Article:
Shuffling datasets is a fairly standard fare operation in data science. Without it, we risk training a model on a moving target which gradually shifts over time. For most interesting datasets, we can't fit all of the data in memory, but we'd still like to be able to access it at random. Sure, you can generate a random number and seek on disk to that location, but that doesn't guarantee that the sought position will be one with a valid line. Jumping into the middle of a JSON blob and seeking to the end is bound to yield a bad time. Here is a brief solution:
def __init__(self, seekable):
self.fin = seekable
self.line_count = 0
self.line_map = list() # Map from line index -> file position.
self.line_count += 1
def __getitem__(self, index):
# NOTE: This assumes that you're not reading the file sequentially. For that, just use 'for line in file'.
It is available here as a Python Gist:
Wrapping up the end of the first day. There's a chance I'll do more tonight, but I've got to pack for my trip. Progress was faster than expected. I have characters on the screen and movement.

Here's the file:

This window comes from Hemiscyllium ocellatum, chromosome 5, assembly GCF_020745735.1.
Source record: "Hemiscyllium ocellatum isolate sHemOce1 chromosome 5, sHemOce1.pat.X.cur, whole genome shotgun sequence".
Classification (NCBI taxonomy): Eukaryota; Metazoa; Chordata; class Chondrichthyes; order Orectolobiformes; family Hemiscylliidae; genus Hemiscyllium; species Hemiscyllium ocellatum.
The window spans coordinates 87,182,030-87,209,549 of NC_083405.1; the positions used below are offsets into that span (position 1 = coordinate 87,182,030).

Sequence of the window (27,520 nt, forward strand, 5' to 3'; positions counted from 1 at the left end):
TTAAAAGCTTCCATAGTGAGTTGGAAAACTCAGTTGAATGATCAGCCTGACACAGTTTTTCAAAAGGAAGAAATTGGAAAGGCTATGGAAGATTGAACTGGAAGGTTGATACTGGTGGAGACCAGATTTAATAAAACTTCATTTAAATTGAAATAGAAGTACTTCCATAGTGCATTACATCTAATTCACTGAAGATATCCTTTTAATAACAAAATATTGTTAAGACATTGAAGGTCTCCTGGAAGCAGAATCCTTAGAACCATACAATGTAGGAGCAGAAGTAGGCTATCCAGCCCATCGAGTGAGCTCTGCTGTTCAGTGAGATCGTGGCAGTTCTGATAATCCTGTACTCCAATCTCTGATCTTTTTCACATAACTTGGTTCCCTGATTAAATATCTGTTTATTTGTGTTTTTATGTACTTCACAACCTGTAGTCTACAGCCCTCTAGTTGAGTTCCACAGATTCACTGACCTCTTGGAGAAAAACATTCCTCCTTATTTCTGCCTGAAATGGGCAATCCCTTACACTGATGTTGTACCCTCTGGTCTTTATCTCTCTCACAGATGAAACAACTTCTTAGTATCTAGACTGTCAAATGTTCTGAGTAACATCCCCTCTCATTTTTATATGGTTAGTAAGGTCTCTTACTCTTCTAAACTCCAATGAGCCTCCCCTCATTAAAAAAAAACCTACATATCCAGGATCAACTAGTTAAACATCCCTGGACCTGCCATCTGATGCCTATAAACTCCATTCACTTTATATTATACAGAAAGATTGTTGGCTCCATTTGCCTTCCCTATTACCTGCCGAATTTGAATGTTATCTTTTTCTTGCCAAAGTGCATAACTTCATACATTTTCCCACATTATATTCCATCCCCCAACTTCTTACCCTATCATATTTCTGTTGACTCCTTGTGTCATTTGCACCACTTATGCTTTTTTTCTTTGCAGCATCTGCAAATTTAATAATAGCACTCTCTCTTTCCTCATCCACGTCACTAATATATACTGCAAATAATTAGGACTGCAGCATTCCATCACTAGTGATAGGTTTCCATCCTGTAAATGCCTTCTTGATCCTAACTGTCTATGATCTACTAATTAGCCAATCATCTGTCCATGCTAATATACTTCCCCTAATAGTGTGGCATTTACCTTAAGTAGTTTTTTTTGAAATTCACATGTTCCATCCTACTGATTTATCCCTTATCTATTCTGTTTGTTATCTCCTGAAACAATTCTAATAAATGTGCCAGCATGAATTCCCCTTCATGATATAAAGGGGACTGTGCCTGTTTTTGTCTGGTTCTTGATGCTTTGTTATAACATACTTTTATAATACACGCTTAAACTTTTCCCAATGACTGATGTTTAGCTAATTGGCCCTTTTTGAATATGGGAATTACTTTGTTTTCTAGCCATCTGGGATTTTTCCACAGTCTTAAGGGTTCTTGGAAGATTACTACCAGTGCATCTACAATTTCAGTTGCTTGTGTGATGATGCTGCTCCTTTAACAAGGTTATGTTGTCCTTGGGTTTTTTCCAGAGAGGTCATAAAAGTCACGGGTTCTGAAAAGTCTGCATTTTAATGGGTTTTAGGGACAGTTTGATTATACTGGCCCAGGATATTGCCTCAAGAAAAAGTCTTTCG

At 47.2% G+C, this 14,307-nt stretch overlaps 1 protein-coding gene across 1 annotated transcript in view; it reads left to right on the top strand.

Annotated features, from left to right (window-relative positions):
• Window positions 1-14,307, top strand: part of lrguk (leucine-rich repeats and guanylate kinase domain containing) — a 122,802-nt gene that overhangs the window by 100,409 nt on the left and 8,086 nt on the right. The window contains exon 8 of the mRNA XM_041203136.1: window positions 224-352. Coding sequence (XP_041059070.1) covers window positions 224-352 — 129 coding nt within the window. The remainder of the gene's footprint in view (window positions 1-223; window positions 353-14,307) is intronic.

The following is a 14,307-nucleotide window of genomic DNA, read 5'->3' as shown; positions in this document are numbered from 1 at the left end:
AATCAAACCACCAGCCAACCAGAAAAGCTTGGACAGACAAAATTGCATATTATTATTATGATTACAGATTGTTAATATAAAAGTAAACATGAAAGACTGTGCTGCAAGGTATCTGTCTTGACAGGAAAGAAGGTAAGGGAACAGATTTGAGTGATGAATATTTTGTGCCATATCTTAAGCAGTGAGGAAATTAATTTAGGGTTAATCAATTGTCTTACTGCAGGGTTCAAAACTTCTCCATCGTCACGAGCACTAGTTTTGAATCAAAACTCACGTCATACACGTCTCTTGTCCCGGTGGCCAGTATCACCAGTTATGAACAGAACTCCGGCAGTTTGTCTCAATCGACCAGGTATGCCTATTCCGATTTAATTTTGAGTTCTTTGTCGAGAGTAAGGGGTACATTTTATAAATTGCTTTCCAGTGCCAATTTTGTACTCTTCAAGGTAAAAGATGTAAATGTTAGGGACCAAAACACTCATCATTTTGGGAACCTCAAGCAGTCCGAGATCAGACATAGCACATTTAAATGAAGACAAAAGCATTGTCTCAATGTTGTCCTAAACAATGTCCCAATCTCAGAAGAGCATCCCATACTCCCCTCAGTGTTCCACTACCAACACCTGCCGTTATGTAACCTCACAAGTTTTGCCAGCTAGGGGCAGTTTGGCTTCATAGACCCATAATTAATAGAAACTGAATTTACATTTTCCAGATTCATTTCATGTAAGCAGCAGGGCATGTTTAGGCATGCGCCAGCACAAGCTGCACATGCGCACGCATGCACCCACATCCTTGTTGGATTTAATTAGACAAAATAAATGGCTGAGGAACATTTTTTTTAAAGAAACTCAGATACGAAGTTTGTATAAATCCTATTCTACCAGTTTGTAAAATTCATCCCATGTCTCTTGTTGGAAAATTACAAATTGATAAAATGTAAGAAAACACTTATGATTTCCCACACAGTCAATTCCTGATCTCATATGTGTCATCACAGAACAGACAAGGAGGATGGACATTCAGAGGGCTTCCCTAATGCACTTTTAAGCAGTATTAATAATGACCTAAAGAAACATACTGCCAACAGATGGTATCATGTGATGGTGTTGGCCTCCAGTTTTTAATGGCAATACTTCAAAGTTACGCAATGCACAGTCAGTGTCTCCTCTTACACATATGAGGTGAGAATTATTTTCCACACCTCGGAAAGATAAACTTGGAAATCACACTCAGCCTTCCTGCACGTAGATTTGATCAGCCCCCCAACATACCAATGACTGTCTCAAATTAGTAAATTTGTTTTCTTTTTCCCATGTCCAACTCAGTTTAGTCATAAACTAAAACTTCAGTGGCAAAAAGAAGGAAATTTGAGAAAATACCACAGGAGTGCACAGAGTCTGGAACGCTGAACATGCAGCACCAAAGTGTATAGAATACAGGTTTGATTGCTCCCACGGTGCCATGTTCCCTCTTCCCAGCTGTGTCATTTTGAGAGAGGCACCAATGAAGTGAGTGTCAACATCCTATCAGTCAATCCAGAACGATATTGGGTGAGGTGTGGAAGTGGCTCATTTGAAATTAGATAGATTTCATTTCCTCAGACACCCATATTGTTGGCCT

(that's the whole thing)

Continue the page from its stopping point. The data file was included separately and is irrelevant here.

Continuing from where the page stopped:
One hiccup I had today was unprojecting the from a screen click to a point in physics space. I was doing camera.unproject(blah blah) and couldn't figure out why my Y-coordinate was flipped when I had correctly set my view. It seemed that whether or not I set y-down in my orthographic camera, as I clicked closer to the bottom of the frame, the larger the number got! It turns out if you're attaching an InputListener to a STAGE object in libGDX, it will be called with correctly unprojected x and y values based on the current camera, so I was double unwrapping. I figured this out when I made my camera follow the player and had different values coming in while not moving the mouse. Important safety tip.
The fruits of today's labor:
When meaning isn't clear, context lends solution. When vision isn't clear, contact lens solution.
Indy Game: The Movie - See it. Melodrama becomes irksome at points, but it does great things for inspiration.
Kii Keyboard: Download it. It's everything you could want from a swipe keyboard without the frustrating pieces. Works beautifully on a Droid 3 and doesn't interfere when the physical keyboard is in use.
O' Reilly Programming Computer Vision with Python: Buy it. It's a beautiful companion to the myriad theoretical books in the marketplace. Be forewarned that it's almost too applied, favoring an implementation to pseudo code. If you know the math and want to see it used, there is no better source.